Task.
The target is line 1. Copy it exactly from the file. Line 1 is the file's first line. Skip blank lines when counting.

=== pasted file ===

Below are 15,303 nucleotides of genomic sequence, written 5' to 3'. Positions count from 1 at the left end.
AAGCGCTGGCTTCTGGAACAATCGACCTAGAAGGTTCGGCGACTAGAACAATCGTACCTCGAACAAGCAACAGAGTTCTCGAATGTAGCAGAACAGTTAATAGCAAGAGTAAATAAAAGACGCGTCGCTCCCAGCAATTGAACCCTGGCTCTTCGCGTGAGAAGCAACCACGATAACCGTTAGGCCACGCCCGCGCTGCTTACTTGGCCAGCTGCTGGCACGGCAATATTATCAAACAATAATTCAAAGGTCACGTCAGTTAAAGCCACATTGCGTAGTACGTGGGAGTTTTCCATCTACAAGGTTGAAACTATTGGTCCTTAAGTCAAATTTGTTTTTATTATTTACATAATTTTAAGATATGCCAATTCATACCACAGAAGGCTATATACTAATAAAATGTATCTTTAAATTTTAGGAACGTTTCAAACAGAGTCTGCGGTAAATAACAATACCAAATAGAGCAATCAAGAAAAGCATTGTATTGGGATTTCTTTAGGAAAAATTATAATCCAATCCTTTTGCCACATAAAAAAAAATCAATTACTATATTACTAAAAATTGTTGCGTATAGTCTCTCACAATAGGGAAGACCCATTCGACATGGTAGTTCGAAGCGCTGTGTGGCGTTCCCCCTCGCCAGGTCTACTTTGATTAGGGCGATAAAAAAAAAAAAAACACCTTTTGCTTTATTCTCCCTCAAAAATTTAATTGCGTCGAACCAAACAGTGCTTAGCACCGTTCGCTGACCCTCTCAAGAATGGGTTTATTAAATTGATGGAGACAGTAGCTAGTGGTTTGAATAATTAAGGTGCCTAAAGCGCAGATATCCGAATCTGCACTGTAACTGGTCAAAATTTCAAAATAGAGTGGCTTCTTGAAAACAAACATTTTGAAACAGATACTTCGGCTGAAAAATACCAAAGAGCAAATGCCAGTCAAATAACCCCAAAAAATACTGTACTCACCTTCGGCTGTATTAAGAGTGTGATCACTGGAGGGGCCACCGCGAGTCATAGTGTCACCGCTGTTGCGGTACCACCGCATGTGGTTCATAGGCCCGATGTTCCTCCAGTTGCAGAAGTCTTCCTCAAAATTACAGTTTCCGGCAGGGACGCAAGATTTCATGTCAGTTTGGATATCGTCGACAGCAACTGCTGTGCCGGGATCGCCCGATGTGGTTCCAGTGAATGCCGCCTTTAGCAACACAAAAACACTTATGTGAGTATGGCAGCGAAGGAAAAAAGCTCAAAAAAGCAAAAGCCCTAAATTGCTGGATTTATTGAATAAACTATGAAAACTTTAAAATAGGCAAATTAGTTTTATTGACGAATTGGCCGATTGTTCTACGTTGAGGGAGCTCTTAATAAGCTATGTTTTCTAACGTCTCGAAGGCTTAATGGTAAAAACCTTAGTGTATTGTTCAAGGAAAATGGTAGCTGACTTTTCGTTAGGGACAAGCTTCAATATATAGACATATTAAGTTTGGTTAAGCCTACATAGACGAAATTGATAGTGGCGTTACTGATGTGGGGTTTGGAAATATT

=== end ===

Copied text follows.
Below are 15,303 nucleotides of genomic sequence, written 5' to 3'. Positions count from 1 at the left end.